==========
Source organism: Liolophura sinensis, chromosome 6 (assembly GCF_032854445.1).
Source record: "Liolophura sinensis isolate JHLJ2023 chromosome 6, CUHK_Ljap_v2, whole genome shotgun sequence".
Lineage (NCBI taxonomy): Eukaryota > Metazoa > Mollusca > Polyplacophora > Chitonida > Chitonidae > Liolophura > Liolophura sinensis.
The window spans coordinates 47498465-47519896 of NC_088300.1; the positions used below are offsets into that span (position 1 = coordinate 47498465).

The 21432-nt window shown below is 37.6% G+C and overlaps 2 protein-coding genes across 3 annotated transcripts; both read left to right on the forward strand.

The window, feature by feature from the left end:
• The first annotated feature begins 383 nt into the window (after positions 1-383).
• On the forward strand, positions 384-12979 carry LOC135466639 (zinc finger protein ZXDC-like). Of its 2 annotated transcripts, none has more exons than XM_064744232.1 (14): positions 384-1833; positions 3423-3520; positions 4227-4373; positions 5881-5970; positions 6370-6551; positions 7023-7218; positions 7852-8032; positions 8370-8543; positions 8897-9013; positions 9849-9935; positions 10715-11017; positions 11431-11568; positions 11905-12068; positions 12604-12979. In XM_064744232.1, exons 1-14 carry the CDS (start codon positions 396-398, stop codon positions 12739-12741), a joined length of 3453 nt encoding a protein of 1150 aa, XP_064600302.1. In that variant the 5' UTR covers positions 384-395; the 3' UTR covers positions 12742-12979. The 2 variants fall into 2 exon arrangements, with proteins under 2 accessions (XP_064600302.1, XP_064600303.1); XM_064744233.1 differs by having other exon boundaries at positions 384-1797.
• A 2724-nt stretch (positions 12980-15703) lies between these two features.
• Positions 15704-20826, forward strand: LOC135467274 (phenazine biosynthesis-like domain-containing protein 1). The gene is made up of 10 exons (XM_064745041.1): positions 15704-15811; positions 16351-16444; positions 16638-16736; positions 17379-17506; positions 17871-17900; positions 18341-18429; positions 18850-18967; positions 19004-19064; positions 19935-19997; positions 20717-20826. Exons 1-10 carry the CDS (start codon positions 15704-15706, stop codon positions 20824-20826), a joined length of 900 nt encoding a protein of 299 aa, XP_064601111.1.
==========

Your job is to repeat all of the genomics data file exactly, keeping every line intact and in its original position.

Source organism: Liolophura sinensis, chromosome 6 (assembly GCF_032854445.1).
Source record: "Liolophura sinensis isolate JHLJ2023 chromosome 6, CUHK_Ljap_v2, whole genome shotgun sequence".
Lineage (NCBI taxonomy): Eukaryota > Metazoa > Mollusca > Polyplacophora > Chitonida > Chitonidae > Liolophura > Liolophura sinensis.
The window spans coordinates 47498465-47519896 of NC_088300.1; the positions used below are offsets into that span (position 1 = coordinate 47498465).

The 21432-nt window shown below is 37.6% G+C and overlaps 2 protein-coding genes across 3 annotated transcripts; both read left to right on the forward strand.

The window, feature by feature from the left end:
• The first annotated feature begins 383 nt into the window (after positions 1-383).
• On the forward strand, positions 384-12979 carry LOC135466639 (zinc finger protein ZXDC-like). Of its 2 annotated transcripts, none has more exons than XM_064744232.1 (14): positions 384-1833; positions 3423-3520; positions 4227-4373; positions 5881-5970; positions 6370-6551; positions 7023-7218; positions 7852-8032; positions 8370-8543; positions 8897-9013; positions 9849-9935; positions 10715-11017; positions 11431-11568; positions 11905-12068; positions 12604-12979. In XM_064744232.1, exons 1-14 carry the CDS (start codon positions 396-398, stop codon positions 12739-12741), a joined length of 3453 nt encoding a protein of 1150 aa, XP_064600302.1. In that variant the 5' UTR covers positions 384-395; the 3' UTR covers positions 12742-12979. The 2 variants fall into 2 exon arrangements, with proteins under 2 accessions (XP_064600302.1, XP_064600303.1); XM_064744233.1 differs by having other exon boundaries at positions 384-1797.
• A 2724-nt stretch (positions 12980-15703) lies between these two features.
• Positions 15704-20826, forward strand: LOC135467274 (phenazine biosynthesis-like domain-containing protein 1). The gene is made up of 10 exons (XM_064745041.1): positions 15704-15811; positions 16351-16444; positions 16638-16736; positions 17379-17506; positions 17871-17900; positions 18341-18429; positions 18850-18967; positions 19004-19064; positions 19935-19997; positions 20717-20826. Exons 1-10 carry the CDS (start codon positions 15704-15706, stop codon positions 20824-20826), a joined length of 900 nt encoding a protein of 299 aa, XP_064601111.1.